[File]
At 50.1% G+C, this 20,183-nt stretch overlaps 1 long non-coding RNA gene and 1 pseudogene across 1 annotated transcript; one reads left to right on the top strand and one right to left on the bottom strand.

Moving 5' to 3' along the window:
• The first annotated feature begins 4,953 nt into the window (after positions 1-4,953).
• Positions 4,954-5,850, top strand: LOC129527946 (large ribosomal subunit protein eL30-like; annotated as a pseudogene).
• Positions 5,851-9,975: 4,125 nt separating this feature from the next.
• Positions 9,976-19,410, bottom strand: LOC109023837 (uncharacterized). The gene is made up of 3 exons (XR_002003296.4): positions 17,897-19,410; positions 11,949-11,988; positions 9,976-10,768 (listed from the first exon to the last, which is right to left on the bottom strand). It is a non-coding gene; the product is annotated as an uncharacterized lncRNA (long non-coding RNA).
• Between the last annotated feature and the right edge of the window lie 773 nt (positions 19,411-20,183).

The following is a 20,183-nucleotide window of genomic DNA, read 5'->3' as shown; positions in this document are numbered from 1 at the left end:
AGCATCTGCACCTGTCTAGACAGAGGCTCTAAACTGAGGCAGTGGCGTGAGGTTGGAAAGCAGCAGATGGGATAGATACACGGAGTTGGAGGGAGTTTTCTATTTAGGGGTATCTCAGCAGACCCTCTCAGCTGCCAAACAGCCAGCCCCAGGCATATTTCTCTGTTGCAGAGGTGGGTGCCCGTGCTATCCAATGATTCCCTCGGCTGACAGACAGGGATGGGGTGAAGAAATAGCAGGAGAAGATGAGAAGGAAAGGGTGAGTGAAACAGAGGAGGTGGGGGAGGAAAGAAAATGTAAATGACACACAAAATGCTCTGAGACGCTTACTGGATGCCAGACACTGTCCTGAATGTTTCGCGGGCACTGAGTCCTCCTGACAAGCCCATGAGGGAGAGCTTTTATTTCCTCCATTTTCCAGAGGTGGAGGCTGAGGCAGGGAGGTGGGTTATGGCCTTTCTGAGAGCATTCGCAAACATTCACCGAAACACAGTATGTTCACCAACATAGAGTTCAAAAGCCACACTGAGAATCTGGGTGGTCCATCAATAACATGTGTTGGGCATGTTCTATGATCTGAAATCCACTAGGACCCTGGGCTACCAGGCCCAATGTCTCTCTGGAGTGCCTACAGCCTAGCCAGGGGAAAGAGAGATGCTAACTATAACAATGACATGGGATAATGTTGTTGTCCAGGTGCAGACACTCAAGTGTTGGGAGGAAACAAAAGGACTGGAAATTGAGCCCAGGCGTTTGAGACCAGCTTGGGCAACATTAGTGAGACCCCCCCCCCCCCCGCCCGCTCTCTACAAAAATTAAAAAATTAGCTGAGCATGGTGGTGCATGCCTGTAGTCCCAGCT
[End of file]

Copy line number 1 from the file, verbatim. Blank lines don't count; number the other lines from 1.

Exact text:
At 50.1% G+C, this 20,183-nt stretch overlaps 1 long non-coding RNA gene and 1 pseudogene across 1 annotated transcript; one reads left to right on the top strand and one right to left on the bottom strand.